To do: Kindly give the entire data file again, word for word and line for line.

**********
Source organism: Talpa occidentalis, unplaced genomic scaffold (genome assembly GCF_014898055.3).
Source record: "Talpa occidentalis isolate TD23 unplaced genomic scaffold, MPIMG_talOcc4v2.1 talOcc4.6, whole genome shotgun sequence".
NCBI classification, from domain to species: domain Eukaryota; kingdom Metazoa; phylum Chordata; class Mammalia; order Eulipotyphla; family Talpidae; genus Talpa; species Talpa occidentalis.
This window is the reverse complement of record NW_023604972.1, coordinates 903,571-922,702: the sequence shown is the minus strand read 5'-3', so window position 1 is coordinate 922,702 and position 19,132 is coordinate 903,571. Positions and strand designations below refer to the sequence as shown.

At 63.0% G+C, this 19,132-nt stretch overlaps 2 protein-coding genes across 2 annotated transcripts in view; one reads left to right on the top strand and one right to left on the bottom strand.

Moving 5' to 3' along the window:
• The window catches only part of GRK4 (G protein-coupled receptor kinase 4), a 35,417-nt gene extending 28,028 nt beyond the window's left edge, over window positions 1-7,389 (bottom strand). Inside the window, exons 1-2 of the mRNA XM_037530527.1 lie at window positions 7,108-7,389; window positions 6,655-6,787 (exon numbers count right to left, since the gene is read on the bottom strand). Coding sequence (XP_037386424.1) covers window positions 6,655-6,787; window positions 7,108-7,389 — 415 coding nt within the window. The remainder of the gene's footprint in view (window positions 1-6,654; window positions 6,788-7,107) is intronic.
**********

Source organism: Talpa occidentalis, unplaced genomic scaffold (genome assembly GCF_014898055.3).
Source record: "Talpa occidentalis isolate TD23 unplaced genomic scaffold, MPIMG_talOcc4v2.1 talOcc4.6, whole genome shotgun sequence".
NCBI classification, from domain to species: domain Eukaryota; kingdom Metazoa; phylum Chordata; class Mammalia; order Eulipotyphla; family Talpidae; genus Talpa; species Talpa occidentalis.
This window is the reverse complement of record NW_023604972.1, coordinates 903,571-922,702: the sequence shown is the minus strand read 5'-3', so window position 1 is coordinate 922,702 and position 19,132 is coordinate 903,571. Positions and strand designations below refer to the sequence as shown.

At 63.0% G+C, this 19,132-nt stretch overlaps 2 protein-coding genes across 2 annotated transcripts in view; one reads left to right on the top strand and one right to left on the bottom strand.

Moving 5' to 3' along the window:
• The window catches only part of GRK4 (G protein-coupled receptor kinase 4), a 35,417-nt gene extending 28,028 nt beyond the window's left edge, over window positions 1-7,389 (bottom strand). Inside the window, exons 1-2 of the mRNA XM_037530527.1 lie at window positions 7,108-7,389; window positions 6,655-6,787 (exon numbers count right to left, since the gene is read on the bottom strand). Coding sequence (XP_037386424.1) covers window positions 6,655-6,787; window positions 7,108-7,389 — 415 coding nt within the window. The remainder of the gene's footprint in view (window positions 1-6,654; window positions 6,788-7,107) is intronic.